Kartik Jhaveri is an expert at planning money, life and aspirations. He is a Certified Financial Planner, Wealth Manager and Financial Freedom Coach.

Young Turks: Here’s the success story of venture fund Aspada

Venture fund Aspada was co-founded by Kartik Srivatsa and Thomas Hyland in 2012 and has made 17 investments so far across Fin-tech, agriculture, health and edu-tech startups.

Young Turks takes a look at their investment thesis, their differentiated VC model and meet three of their portfolio companies – Capital Float that underwrites unsecured loans to startups and SMEs; Dunzo, a hyper local concierge and delivery player that is also Google’s first direct startup investment in India; WayCool, a Chennai-based agriculture-tech startup.

Top 9 listed developers’ revenue grew steadily in October-December quarter despite slowdown

real estate

Housing sales revenue of the top nine stock exchange-listed developers continued to grow steadily in October-December quarter (festive season). Home sales revenue of these developers during the quarter jumped 4 percent quarter-on-quarter and 2 percent annually.

According to an ANAROCK Property Consultants report, in first nine months of FY20, listed developers sell housing worth Rs 16,500 crore as compared to Rs 15,730 crore last year, a 5 percent rise.

Despite many headwinds, their collective revenues in Q3FY20 stood at a little short of Rs 5,800 crore, an increase of 4 percent on a quarterly basis and 2 percent in a year, the report stated.

Total residential space sold by the top players (excluding DLF) in the last quarter was about 21 million sq. ft, a little over 20 mn sq. ft. recorded in the previous year.

The top listed developers analysed include DLF Ltd, Sobha Ltd, Puravankara Ltd, Prestige Estates, Brigade Enterprises Ltd, Mahindra Lifespace Developers Ltd, Godrej Properties Ltd, Oberoi Realty Ltd and Kolte Patil Developers.

Godrej Properties, Prestige Estates and Sobha Ltd were the top 3 players with maximum sales revenue during the first nine months of FY2020. Together, they accounted for a 55 percent share of the total sales revenue of Rs 16,500 crore. Last year too, these 3 players topped the list with collective sales revenue of Rs 8,500 crore.

The trend of developers deliberately restricting new supply continues, as increasing launches at this juncture may lead to more unsold stock and reflect negatively on cash flows, the report said.

More Tatkal tickets for passengers now as railways remove illegal softwares

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More Tatkal tickets will be available for passengers now as the railways has weeded out several illegal software and arrested 60 agents who would use them to block such tickets, a top official said on Tuesday.

Railway Protection Force (RPF) director-general Arun Kumar said the software cleansing exercise means Tatkal tickets, which would earlier vanish within minutes of opening of the booking, will now be available for passengers for hours.

Those arrested include a Kolkata-based person with suspected links to Bangladesh-based terror outfit Jamaat-ul-Mujahideen Bangladesh (JUMB). In January, the RPF DG had said an e-ticketing racket with suspected links to terror-funding and money laundering was busted.

Officials explained on Tuesday that illegal software such as ‘ANMS’, ‘MAC’ and ‘Jaguar’ would bypass the IRCTC‘s login captcha, booking captcha and bank OTP to generate tickets, while a genuine user has to go through all these processes.

The booking process for a general user usually takes around 2.55 minutes, but those using these softwares could do it in just around 1.48 minutes, they said.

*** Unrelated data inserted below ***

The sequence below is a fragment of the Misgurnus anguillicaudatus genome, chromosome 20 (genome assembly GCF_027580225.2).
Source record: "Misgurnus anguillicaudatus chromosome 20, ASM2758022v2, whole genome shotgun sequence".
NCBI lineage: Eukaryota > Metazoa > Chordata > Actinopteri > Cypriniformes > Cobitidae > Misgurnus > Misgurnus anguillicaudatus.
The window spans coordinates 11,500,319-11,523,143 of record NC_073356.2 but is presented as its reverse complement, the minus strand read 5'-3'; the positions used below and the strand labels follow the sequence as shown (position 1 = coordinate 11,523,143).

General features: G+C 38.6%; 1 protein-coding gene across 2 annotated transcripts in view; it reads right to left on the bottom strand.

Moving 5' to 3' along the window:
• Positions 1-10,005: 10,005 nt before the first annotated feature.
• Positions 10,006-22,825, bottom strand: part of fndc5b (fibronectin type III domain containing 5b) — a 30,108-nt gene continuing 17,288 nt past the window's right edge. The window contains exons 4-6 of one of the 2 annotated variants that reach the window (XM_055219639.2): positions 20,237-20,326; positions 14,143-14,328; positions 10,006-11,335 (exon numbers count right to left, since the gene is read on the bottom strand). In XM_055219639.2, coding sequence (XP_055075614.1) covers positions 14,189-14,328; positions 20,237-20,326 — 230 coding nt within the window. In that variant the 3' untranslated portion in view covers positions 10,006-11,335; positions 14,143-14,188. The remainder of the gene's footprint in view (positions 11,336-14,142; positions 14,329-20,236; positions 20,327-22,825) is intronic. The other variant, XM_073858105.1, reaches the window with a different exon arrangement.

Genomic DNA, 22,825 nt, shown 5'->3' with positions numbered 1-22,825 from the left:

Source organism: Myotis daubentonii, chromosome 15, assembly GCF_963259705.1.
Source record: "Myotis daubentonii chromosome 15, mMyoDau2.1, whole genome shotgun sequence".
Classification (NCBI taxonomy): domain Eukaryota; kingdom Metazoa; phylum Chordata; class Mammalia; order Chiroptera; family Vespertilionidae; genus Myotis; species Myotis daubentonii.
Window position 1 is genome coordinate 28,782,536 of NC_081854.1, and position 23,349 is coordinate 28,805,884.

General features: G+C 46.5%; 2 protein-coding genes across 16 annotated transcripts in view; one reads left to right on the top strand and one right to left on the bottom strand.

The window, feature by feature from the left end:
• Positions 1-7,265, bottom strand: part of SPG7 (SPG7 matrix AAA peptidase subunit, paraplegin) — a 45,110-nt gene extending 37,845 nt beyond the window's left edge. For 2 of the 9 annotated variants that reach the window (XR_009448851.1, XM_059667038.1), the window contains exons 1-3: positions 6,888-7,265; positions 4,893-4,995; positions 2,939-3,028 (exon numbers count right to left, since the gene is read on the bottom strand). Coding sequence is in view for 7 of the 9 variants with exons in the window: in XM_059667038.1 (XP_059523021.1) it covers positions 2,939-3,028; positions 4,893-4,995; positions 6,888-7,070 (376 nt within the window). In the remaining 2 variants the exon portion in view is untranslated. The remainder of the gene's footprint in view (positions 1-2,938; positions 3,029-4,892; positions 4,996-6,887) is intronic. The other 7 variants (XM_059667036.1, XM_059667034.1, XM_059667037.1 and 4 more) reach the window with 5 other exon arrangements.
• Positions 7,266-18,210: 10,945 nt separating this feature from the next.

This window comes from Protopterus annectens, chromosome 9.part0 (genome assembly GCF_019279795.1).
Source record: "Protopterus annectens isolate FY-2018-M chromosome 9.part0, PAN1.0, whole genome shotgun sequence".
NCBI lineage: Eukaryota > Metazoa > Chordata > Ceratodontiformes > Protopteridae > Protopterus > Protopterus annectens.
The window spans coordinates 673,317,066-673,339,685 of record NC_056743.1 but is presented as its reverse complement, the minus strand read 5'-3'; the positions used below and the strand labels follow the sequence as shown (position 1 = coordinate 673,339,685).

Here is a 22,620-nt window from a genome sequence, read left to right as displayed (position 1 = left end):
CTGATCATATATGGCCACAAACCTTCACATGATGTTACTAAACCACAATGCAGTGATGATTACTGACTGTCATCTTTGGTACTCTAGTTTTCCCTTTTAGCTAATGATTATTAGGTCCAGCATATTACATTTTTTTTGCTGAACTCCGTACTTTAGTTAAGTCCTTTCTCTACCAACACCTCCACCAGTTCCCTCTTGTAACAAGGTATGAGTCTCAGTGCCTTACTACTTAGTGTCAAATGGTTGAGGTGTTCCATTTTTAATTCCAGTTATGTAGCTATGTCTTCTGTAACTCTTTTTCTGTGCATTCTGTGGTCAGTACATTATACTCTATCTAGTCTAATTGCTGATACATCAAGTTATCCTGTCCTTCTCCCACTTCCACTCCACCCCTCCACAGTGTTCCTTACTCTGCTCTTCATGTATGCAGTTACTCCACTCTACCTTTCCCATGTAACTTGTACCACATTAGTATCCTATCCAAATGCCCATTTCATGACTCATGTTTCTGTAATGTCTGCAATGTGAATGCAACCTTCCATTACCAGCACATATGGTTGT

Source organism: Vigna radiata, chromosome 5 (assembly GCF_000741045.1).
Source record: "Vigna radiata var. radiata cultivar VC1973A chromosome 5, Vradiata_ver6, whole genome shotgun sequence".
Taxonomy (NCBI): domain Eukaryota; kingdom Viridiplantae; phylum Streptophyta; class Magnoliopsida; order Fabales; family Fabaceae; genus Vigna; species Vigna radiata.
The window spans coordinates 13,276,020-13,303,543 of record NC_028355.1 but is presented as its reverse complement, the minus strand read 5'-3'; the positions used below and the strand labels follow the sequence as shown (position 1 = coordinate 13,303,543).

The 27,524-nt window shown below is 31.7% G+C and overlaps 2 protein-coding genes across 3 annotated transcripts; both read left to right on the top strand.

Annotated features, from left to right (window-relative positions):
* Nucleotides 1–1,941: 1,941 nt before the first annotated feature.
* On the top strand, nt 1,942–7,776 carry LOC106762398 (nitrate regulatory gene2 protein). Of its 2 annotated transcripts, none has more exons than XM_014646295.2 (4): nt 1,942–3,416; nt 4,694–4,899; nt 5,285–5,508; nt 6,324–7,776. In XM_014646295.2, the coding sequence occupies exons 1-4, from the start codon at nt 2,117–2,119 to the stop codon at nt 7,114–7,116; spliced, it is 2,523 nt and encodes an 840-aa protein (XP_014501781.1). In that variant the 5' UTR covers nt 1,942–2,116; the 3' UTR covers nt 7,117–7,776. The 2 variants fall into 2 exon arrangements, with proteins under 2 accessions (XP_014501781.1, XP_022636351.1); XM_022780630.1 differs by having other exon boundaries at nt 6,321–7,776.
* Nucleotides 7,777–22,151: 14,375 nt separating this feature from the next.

The railways does not allow agents to book Tatkal tickets and over the past two months, the RPF has nabbed around 60 illegal agents who were booking tickets through these softwares, making it virtually impossible for others to get Tatkal bookings.

“As of today, I can say that not one ticket is being booked through illegal softwares. We have plugged all the issues that we had with the IRCTC website and also nabbed most of those who were top operators of the softwares,” the RPF DG said at a press briefing.

With the arrests, Kumar said most of these illegal softwares, which used to generate business of Rs 50 crore-100 crore annually, have been blocked.

Booking for Tatkal tickets opens 24 hours before the day of travel.

The IRCTC’s ticket booking section reflects the impact of the railways action as it shows a jump in the availability of Tatkal tickets across the board.

For example, on October 26, 2019, Tatkal tickets were available for two minutes for the Magadh Express, while for February 10, they were available for over 10 hours after the bookings opened on February 9, 2020.

Similarly, on the Sampoorna Kranti Express, Tatkal tickets were available for a little over four minutes on November 16, 2019, while on February 8, 2020, they were available for 18 minutes.

On the Swatantrata Senani Express, on November 16, 2019, the Tatkal bookings lasted for just a little over two minutes, while on February 8, it lasted for more than an hour.

“This position has been taken from different zones and we have seen that the Tatkal tickets are available for longer. We are still monitoring other softwares which can be used to book tickets and will move on them as and when they try to book tickets illegally,” said Kumar.

The RPF DG said that seven people, including a Kolkata-based person who was in touch with Bangladesh-based terror outfit Jamaat-ul-Mujahideen Bangladesh, (JUMB) have been arrested in the latest crackdown, on February 8.

“Recently, we arrested seven people including Kolkata-based Jayanta Poddar who was in touch with JUMB operatives,” he said.

Among those arrested is one Rajesh Yadav, believed to be the fund manager for the illegal e-ticketing racket who was picked from Mumbai. Another person, Shamsher, who worked for Hamid Ashraf, a Dubai-based man suspected to be one of the masterminds of the racket, was arrested from Lucknow.